In Parshas Shemos, when the Torah relates how Moshe Rabbeinu told Dasan and Aviram to stop fighting, Rashi explains the words, “Moses became frightened and said, ‘Indeed, the matter has become known!’” by quoting a medrash, “the matter I was wondering about, [i.e.,] why the Israelites are considered more sinful than all the seventy nations, to be subjugated with back-breaking labor, has become known to me. Indeed, I see that they deserve it.” The fact that there were Yidden willing to inform on one another was reason enough for them to deserve golus Mitzraim.
What is it about loshon hara that it would warrant such a drastic punishment? Indeed why has so much been written, and such an emphasis placed on, not slandering or speaking negatively about each other?
Growing up, most of us were told something to the effect, “Whatever you do, please make sure you get along with your siblings.” Or, “It breaks our heart to see you fight.” Maybe we were better behaved and more in line with our parents’ wishes, but if we were not at peace with a sibling, it was as if we were cutting our parents to pieces; their spirit was only complete if there was unity in the family.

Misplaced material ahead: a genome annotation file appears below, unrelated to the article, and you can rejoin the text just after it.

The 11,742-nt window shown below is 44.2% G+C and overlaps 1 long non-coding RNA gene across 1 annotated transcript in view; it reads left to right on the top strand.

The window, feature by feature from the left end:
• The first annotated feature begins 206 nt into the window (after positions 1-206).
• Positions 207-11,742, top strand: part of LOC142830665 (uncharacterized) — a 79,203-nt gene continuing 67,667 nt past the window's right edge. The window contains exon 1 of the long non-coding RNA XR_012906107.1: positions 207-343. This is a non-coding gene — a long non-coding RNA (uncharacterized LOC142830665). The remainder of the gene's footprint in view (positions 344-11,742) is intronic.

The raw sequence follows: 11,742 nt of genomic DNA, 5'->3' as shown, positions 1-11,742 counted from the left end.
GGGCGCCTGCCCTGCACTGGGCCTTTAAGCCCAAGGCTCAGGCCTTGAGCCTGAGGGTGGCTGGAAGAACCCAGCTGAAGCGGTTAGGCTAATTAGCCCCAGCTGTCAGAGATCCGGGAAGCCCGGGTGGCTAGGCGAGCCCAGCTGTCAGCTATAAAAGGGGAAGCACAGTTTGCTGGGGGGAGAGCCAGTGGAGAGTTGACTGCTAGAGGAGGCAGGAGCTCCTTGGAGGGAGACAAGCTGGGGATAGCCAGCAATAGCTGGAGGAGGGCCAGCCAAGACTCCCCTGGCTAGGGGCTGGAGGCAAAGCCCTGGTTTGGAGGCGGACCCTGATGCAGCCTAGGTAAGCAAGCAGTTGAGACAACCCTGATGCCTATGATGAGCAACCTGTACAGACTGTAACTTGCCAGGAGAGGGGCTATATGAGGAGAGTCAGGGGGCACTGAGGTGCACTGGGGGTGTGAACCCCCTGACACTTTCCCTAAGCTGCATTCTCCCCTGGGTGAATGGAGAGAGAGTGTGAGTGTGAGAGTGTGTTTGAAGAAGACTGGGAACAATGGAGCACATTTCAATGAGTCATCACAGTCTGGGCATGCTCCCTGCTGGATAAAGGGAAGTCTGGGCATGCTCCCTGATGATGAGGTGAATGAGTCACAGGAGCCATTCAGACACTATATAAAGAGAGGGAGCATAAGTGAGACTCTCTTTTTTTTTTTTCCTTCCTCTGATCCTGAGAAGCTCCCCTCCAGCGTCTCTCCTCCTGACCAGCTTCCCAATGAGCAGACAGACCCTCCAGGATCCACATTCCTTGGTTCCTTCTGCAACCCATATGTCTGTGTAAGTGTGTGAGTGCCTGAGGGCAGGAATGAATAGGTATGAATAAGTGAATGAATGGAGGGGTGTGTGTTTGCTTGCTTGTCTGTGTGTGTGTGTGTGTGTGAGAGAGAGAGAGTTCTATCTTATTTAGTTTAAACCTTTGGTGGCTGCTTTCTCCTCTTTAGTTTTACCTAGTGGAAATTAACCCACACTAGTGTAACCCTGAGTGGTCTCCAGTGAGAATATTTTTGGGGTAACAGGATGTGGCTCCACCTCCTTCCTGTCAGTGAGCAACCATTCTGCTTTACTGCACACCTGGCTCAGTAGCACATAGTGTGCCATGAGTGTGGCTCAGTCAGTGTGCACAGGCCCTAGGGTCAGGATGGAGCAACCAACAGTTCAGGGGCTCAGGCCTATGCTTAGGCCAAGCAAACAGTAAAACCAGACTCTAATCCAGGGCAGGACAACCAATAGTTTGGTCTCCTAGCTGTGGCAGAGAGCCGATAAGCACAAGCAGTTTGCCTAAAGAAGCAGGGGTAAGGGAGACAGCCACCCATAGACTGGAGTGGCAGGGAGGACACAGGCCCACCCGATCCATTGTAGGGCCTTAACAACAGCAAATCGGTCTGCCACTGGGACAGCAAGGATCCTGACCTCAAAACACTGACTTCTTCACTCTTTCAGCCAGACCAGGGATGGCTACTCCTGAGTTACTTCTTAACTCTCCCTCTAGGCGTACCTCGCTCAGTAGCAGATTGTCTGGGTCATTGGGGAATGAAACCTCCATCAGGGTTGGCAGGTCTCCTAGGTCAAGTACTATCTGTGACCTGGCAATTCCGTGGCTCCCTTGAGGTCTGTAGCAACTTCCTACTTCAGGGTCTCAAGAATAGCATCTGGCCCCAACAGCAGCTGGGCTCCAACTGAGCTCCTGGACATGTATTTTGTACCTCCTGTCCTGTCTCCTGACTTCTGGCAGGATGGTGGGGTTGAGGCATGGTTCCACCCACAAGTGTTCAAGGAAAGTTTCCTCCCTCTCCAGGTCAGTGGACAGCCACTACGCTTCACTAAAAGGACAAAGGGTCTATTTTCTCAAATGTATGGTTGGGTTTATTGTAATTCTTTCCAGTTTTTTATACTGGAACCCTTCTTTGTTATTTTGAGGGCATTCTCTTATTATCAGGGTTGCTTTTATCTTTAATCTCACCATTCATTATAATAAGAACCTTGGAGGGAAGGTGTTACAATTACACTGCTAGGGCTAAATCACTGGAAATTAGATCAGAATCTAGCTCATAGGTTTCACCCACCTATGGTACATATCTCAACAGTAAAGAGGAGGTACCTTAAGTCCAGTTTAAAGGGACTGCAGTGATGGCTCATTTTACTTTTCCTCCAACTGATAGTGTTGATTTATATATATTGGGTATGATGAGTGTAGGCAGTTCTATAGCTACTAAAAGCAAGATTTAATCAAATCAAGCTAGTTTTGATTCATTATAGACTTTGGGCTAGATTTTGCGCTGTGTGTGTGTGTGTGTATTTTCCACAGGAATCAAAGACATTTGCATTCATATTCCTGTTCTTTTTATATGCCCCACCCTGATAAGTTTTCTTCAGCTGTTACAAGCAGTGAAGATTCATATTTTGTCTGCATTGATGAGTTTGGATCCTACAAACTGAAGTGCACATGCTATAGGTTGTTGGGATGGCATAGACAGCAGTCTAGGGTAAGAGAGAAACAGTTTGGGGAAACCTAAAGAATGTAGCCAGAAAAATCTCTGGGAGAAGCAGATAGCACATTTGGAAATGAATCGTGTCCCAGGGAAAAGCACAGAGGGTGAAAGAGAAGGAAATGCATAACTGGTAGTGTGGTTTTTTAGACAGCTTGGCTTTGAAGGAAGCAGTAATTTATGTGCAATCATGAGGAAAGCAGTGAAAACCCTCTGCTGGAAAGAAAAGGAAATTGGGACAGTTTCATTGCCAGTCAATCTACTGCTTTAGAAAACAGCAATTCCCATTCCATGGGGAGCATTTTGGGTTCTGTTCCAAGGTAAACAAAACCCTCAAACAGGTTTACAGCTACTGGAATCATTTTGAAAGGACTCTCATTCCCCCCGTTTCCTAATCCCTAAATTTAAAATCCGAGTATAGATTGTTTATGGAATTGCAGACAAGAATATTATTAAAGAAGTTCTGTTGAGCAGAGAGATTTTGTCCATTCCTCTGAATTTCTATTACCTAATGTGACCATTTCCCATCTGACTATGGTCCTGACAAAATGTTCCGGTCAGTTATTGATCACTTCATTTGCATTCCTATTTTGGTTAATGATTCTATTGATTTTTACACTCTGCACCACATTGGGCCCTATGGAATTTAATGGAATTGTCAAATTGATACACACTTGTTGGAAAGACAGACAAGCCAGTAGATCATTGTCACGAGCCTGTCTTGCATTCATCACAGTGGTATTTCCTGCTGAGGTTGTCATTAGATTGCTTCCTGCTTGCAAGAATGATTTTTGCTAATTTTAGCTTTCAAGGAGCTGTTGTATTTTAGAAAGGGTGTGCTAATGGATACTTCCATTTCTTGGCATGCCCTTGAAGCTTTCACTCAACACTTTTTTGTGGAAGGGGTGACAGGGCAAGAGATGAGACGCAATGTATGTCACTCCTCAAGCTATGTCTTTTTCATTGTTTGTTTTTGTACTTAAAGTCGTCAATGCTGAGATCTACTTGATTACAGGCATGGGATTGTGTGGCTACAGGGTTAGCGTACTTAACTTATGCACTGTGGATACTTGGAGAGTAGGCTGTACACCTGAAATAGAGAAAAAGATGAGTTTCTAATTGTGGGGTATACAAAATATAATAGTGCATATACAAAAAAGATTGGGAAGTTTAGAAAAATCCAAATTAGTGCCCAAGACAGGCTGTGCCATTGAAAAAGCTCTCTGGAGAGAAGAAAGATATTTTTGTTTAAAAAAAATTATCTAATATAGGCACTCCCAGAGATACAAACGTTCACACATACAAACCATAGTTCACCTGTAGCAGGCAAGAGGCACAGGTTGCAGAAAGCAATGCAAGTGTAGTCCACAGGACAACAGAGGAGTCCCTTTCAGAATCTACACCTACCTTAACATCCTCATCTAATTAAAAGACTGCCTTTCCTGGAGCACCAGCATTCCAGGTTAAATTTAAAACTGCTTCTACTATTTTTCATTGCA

The same is true with our Father in heaven. One Jew might be better behaved, learn more, and in general lead a more spiritual life. But were they to separate themselves from other Jews by speaking lowly of them, then the very spirit of Hashem would be “pushed out” of their presence.
Hashem resides in unity. Even though we’re not perfect, as long there is ahavas Yisroel, Hashem will dwell among us.
This is especially important in these last days of our exile when we can literally see the world changing in front of our eyes. It says in the gemara that sinas chinam, baseless hate, was the cause for our exile. It follows that ahavas chinam, baseless love, will be the cause for our redemption. Ahavas chinam means loving our fellow Jew not because of something they did or didn’t do, but rather because of a deep love and connection simply based on their being Jewish and part of the same family.
When we rise above our differences then we can turn to Avinu Shebashamayim, our eternal Father in heaven, and request that He bring his family home accompanied with the great miracles and splendor promised when He originally sent us out on our long journey.
Wishing you and your families a most wonderful Shabbos,